It’s just a shiny little seed, so how can something so small be so nutritious? Once you learn all the amazing ways flaxseed benefits heart health, lowers cholesterol levels, and even plays a part in regulating blood sugar, you’ll be using it every chance you get.
Looks certainly be deceiving. This tiny little member of the seed family is actually a powerful superfood with enormous health benefits. As long as it’s ground-up before you eat it, flaxseed is incredibly easy to incorporate into your daily regimen.
I’ll show you some great tips for getting more of this beneficial food into your meals, and explain why everyone needs more flaxseed in their life.
What are flaxseeds?
Flax seeds, also known as linseeds, are the seeds of the flax plant. Every part of the flax plant has its use. Flax fibers are used to make linen and rope. Flax seeds are also used to make linseed oil, used in woodworking and carpentry.
As far back as 30,000 years ago, flax has been cultivated and grown as a steady crop in Egypt, Switzerland, Syria, and China. And as if that’s not enough, this wondrous little seed scores huge in the health department, too.
Like many seeds, flaxseeds have a slightly mild, nutty flavor so they’re ideal for adding to both sweet and savory foods. In case you’re wondering, children and picky eaters may not notice a little flaxseed meal when it’s added to their favorite foods in small amounts.
How it’s grown
Only the sturdiest and most tenacious plant could last thousands of years. Linum usitatissimum, Latin for “the most useful kind of flax,” is the variety of flax that’s cultivated for seeds. It grows in huge fields and it likes full-sun, cooler climates with well-drained soil.
When the seed pods swell and turn brown after blooming, the seeds are harvested. Canada supplies the majority of the brown flax seeds, while North America grows the golden variety.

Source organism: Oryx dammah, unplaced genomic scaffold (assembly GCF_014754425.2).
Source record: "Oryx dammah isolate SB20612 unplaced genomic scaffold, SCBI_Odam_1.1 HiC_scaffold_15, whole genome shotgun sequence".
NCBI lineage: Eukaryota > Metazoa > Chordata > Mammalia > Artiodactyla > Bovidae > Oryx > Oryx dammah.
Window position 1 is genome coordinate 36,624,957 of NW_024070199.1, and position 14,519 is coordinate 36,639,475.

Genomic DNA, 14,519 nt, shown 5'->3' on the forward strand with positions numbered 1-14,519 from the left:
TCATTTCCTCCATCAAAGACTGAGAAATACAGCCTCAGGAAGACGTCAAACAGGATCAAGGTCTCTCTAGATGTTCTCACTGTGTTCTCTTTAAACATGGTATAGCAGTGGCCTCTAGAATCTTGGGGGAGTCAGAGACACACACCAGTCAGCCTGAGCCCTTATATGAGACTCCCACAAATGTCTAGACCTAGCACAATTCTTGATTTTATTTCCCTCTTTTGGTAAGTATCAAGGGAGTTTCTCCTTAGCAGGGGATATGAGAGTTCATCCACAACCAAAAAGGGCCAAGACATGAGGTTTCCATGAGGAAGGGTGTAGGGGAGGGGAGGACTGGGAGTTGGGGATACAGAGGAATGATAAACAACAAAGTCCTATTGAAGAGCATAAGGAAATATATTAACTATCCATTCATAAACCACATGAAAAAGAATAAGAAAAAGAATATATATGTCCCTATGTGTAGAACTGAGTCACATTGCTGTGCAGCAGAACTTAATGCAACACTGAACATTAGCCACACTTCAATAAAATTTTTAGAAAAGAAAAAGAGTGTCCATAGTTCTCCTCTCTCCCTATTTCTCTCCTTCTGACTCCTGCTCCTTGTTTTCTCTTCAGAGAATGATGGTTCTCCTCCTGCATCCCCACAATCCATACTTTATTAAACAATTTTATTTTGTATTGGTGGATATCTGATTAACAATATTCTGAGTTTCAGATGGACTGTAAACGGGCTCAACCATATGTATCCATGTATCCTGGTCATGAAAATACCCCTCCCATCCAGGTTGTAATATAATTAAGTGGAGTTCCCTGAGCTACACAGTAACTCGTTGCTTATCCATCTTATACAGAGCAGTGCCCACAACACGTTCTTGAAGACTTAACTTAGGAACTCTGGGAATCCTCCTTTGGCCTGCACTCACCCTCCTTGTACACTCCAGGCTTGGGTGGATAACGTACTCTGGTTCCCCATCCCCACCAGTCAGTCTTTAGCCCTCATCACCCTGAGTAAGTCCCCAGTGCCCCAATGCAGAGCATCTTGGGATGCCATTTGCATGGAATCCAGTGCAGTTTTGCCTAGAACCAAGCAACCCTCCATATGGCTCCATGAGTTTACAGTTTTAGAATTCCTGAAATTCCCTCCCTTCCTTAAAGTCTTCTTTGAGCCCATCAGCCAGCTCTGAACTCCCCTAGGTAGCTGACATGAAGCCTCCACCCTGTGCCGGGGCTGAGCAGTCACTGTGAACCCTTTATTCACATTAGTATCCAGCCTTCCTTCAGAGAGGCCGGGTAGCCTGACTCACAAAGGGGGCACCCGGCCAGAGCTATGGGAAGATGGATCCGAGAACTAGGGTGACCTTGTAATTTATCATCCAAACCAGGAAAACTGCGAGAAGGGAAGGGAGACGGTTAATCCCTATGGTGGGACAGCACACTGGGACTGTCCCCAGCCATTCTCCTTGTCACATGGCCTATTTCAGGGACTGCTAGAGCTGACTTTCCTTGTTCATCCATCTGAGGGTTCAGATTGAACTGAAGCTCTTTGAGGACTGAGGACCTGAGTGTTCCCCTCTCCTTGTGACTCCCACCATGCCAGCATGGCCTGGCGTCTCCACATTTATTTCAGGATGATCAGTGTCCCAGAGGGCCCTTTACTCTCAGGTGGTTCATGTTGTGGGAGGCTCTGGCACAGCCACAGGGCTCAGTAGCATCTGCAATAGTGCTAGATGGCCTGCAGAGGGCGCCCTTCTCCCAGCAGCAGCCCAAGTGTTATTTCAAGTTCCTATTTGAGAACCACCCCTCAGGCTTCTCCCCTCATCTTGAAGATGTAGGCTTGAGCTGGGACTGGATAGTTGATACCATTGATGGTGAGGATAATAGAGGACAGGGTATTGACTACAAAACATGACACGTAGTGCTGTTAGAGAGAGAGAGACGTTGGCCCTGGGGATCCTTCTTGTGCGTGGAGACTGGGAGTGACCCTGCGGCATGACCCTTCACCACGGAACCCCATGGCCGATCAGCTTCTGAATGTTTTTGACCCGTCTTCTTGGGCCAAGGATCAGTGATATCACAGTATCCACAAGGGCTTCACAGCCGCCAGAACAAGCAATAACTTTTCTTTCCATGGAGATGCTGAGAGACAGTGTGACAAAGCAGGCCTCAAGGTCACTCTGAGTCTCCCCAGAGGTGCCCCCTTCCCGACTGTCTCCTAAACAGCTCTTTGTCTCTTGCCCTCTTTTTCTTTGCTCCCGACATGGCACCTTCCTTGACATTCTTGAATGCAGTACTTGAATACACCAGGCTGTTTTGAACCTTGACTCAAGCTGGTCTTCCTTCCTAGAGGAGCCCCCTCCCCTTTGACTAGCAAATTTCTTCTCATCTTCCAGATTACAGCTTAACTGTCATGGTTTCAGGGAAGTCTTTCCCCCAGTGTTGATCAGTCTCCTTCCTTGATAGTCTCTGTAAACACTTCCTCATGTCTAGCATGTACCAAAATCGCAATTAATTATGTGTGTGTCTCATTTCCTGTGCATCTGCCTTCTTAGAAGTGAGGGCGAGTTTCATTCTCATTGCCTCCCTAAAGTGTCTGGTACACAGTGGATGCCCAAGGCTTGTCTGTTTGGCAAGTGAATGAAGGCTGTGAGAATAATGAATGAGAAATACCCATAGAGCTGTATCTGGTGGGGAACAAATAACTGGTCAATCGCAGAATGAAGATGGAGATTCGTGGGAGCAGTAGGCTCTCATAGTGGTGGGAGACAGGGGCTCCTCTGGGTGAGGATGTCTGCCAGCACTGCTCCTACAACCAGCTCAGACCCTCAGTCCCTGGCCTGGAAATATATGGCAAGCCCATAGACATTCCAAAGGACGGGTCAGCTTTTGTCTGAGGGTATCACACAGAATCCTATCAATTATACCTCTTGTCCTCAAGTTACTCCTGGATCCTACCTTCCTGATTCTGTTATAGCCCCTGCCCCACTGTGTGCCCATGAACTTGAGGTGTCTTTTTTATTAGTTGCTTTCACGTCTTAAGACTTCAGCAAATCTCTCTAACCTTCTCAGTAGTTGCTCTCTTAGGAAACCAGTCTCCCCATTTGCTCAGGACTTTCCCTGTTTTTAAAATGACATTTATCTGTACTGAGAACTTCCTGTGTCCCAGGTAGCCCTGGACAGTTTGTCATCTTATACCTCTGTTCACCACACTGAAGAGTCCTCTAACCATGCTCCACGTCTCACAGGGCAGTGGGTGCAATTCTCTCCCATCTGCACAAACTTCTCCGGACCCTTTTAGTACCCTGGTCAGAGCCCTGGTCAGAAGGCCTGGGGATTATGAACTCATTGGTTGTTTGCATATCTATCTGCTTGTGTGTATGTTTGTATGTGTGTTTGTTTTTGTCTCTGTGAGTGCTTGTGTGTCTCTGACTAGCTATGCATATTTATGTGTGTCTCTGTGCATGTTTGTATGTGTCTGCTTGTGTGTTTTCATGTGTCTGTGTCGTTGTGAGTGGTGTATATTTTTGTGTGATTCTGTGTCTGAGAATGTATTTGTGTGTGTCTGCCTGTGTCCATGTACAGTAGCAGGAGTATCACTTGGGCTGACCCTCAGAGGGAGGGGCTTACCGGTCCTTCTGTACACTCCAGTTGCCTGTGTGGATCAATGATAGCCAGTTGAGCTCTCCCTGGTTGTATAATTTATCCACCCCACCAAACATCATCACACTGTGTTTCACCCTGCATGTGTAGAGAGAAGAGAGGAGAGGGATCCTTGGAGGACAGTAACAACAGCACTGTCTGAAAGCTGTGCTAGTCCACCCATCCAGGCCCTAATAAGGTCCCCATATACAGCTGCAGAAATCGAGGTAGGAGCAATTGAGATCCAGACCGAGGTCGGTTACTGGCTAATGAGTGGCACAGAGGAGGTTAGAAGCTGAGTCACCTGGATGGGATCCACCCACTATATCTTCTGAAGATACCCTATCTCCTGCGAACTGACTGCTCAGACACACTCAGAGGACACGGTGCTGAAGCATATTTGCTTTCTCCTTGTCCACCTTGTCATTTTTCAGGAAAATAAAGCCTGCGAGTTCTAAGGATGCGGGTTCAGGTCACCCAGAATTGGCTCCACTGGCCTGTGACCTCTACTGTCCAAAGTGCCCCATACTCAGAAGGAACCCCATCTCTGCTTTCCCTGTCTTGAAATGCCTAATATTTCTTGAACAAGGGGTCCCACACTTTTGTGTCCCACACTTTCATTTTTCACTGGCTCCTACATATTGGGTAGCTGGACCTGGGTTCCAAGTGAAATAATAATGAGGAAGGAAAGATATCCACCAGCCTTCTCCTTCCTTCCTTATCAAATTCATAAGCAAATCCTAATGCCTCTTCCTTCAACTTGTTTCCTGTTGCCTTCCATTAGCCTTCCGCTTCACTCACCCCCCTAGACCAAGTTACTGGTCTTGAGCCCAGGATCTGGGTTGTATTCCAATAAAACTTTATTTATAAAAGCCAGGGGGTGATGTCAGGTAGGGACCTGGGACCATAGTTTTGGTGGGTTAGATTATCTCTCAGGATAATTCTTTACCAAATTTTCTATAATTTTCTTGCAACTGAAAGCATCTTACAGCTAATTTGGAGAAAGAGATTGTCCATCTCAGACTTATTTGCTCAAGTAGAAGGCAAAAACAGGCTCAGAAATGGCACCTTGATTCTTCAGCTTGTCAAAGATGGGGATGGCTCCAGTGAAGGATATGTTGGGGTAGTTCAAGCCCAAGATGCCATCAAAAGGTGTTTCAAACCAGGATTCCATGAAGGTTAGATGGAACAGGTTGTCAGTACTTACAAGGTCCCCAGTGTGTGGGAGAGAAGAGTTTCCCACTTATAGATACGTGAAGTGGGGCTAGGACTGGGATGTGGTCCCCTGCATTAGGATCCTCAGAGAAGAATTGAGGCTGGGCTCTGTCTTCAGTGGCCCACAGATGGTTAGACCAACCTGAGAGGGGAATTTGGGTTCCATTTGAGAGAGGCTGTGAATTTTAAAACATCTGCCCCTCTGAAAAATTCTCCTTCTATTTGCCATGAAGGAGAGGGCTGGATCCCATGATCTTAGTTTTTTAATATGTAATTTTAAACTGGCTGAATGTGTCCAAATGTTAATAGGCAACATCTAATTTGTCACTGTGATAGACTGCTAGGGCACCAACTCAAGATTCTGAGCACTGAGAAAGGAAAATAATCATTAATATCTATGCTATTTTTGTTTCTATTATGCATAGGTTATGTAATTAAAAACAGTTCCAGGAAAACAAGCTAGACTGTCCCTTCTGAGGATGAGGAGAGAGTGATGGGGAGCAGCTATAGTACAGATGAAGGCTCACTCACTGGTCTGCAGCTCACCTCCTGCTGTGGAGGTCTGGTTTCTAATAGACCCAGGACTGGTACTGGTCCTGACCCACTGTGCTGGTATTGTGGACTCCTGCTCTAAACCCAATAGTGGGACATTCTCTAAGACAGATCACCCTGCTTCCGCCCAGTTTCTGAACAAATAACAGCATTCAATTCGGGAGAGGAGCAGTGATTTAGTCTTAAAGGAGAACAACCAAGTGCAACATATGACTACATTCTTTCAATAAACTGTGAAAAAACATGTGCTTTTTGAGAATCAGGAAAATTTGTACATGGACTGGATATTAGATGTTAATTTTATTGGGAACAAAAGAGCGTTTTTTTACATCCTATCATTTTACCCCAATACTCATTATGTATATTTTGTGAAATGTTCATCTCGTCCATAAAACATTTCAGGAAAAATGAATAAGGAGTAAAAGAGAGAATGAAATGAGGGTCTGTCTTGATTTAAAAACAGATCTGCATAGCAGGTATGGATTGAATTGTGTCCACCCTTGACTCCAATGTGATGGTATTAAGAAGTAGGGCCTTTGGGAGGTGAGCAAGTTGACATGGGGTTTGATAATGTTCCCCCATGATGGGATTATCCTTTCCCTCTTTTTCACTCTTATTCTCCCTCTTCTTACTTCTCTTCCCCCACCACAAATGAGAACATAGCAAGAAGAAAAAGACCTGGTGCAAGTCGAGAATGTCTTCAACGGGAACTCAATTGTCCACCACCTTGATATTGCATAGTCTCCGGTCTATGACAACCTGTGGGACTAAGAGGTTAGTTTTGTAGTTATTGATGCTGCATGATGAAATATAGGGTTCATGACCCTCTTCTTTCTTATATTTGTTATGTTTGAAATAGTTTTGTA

Types of flaxseeds
There are two basic types of flax seeds, brown and golden, both found in health food and specialty stores. Most people find that the dark brown seeds have a somewhat stronger flavor than the golden seeds. Both are good sources of alpha-linolenic acid, although the dark seeds are slightly higher in ALA than the golden variety.
What is flaxseed oil?
For a more concentrated dose of all the benefits flaxseed has to offer, many people rely on flaxseed oil, which is extracted oil from the seed. Since it’s an oil, it’s richer than ground flaxseed, but it’s a wonderful supplement on its own.
One teaspoon of flaxseed oil contains 40 calories. Not only can flaxseed oil be consumed, but it can be used directly on the skin to balance out minor skin problems, as well.
How to use flaxseeds
Since whole flax seeds aren’t able to be fully digested by the body, they have to be ground up before you eat them. The best way to do this is in a small coffee grinder, spice mill, or even a mortar and pestle. Grind just what you need, though, because ground meal spoils quickly.
Buying and storing flaxseeds
Because flaxseed, flaxseed meal, and flaxseed oil are all light-sensitive and can degrade with prolonged exposure to light, make sure you look for opaque packaging in the products you buy and read the recommended “use by” dates on the labels carefully.
Thankfully, whole flax seeds can keep at room temperature for up to a year, but once they’re ground, the flaxseed meal should be used as soon as possible. Flaxseed oil can also go rancid if not used efficiently. Try to purchase smaller amounts of oil and pre-ground meal, and use what you grind in a short amount of time.
How to cook with it
- Thickener in recipes: Using flax is a great way to naturally replace gluten-containing grains in recipes, especially baked ones; flax is usually easily metabolized.